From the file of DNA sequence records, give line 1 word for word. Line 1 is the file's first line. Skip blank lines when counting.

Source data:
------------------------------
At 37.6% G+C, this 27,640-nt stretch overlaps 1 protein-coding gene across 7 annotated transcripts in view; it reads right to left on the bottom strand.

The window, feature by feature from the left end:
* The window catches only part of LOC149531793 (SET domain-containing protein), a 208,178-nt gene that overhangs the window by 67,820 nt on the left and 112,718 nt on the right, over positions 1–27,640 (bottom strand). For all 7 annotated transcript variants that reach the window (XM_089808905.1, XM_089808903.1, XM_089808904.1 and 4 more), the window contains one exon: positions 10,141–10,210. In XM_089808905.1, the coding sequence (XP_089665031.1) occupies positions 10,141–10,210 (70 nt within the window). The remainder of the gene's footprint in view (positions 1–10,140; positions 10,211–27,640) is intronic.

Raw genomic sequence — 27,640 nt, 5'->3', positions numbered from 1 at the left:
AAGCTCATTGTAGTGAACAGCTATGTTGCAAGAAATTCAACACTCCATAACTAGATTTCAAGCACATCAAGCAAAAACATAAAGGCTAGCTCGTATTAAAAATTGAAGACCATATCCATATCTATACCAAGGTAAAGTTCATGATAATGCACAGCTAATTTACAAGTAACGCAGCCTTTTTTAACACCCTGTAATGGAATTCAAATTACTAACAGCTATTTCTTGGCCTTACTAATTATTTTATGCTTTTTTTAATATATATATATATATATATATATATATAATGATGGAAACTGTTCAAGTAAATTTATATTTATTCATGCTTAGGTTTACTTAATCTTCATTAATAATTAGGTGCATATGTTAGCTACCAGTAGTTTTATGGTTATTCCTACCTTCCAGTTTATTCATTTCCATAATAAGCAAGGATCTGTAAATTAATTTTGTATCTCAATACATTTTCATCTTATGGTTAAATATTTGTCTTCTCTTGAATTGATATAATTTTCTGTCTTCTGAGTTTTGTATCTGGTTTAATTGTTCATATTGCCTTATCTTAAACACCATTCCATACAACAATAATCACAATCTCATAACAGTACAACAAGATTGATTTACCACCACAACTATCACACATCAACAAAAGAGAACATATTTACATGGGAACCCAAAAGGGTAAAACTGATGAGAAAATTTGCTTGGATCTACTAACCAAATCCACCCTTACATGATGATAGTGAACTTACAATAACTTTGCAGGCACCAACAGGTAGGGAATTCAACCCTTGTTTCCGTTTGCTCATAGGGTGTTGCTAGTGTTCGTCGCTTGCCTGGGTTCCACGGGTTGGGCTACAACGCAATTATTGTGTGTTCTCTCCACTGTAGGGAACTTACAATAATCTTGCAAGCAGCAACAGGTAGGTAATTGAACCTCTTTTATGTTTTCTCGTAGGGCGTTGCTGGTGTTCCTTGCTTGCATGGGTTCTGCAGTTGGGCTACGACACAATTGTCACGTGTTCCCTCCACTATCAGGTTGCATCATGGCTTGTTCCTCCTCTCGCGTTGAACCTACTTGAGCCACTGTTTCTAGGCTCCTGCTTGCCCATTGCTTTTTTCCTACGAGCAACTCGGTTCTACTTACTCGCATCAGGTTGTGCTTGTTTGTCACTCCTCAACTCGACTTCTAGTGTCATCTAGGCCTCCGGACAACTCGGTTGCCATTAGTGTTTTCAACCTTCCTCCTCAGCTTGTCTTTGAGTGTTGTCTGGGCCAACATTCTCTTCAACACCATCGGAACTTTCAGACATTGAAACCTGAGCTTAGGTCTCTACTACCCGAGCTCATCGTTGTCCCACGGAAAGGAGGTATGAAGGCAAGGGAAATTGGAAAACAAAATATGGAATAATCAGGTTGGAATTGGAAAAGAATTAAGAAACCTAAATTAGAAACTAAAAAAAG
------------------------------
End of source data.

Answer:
At 37.6% G+C, this 27,640-nt stretch overlaps 1 protein-coding gene across 7 annotated transcripts in view; it reads right to left on the bottom strand.